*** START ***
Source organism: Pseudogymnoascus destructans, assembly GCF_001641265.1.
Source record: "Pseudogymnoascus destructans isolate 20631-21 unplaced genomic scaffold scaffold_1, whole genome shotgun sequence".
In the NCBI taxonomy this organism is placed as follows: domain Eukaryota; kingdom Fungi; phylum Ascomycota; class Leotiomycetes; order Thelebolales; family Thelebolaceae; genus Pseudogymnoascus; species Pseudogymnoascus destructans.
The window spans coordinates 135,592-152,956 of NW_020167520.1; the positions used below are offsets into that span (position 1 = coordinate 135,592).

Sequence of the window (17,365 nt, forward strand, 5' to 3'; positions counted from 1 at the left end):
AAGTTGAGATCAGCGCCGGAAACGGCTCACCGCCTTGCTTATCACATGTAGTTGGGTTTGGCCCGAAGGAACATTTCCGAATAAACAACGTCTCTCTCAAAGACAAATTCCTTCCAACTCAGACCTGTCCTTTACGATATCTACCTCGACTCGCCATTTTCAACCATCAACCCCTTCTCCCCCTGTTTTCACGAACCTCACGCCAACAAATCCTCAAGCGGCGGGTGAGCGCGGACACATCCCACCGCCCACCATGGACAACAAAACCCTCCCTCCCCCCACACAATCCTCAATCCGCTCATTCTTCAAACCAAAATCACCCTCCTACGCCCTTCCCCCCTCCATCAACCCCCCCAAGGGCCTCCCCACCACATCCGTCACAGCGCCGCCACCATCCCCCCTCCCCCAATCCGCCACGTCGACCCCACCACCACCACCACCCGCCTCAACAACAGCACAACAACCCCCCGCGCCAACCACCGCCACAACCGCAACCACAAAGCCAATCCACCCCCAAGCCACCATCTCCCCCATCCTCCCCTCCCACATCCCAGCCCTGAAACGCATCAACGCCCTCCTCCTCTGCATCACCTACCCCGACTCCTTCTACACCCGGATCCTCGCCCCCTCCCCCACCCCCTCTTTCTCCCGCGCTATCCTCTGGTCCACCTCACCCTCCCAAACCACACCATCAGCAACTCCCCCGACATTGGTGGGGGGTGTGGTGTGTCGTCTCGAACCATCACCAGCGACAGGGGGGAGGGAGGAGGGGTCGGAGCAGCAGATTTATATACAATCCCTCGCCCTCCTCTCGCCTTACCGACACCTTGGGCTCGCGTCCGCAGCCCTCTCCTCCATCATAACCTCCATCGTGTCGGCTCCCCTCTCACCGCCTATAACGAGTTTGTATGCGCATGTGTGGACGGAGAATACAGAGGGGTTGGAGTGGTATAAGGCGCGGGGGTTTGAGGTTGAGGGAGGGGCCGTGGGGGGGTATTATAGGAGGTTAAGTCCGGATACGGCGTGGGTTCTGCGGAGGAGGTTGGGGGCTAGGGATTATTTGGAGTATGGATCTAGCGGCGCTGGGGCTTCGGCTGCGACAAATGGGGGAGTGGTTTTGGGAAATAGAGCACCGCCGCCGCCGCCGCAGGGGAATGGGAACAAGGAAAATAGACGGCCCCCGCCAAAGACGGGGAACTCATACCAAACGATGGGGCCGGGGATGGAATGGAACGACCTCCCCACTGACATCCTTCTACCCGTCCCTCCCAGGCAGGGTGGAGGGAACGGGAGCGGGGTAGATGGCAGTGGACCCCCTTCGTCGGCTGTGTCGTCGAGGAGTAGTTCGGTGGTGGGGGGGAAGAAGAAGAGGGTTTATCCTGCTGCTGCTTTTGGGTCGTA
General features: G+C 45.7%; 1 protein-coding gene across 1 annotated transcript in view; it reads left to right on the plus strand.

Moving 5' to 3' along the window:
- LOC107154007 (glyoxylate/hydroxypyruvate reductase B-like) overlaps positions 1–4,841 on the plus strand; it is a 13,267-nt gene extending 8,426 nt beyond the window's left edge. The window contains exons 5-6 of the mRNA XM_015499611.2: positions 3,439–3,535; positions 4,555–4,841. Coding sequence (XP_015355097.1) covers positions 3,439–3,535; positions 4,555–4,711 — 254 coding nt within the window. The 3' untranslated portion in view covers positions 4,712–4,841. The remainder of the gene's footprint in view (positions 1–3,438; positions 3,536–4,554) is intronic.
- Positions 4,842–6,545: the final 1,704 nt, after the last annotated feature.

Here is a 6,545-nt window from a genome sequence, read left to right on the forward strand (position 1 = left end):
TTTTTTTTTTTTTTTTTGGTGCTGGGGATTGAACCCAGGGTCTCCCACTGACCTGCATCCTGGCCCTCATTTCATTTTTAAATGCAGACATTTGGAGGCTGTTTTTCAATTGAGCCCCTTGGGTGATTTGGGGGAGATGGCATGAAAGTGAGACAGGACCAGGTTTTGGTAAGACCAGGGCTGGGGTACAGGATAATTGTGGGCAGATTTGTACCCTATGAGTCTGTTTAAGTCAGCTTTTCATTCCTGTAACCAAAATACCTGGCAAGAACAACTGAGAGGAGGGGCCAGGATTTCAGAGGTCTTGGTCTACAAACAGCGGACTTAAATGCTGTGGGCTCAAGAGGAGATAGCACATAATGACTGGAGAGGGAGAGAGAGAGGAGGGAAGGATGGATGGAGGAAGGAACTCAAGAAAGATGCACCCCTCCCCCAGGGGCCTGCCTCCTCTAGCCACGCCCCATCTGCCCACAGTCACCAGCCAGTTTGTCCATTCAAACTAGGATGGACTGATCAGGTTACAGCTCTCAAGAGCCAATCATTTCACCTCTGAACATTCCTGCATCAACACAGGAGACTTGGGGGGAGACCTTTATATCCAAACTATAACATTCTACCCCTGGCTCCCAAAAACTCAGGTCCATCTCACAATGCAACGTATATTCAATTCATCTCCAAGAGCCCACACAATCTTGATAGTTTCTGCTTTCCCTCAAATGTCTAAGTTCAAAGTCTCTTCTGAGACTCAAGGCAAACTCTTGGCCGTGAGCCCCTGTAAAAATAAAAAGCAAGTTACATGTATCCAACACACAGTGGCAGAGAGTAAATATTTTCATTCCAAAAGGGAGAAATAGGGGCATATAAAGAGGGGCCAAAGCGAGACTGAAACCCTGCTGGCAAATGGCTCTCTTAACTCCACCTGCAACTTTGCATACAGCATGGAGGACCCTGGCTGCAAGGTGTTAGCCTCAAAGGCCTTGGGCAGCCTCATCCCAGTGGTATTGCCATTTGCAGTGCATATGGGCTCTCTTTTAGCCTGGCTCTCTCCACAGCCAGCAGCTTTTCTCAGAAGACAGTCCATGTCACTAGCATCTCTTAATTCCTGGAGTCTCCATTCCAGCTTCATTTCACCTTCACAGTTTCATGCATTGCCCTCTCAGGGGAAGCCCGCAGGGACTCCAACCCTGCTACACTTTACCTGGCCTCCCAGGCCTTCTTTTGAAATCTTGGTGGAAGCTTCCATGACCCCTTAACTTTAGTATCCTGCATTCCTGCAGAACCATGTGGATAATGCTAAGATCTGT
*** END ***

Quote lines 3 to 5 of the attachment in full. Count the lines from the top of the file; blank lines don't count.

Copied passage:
In the NCBI taxonomy this organism is placed as follows: domain Eukaryota; kingdom Fungi; phylum Ascomycota; class Leotiomycetes; order Thelebolales; family Thelebolaceae; genus Pseudogymnoascus; species Pseudogymnoascus destructans.
The window spans coordinates 135,592-152,956 of NW_020167520.1; the positions used below are offsets into that span (position 1 = coordinate 135,592).

Sequence of the window (17,365 nt, forward strand, 5' to 3'; positions counted from 1 at the left end):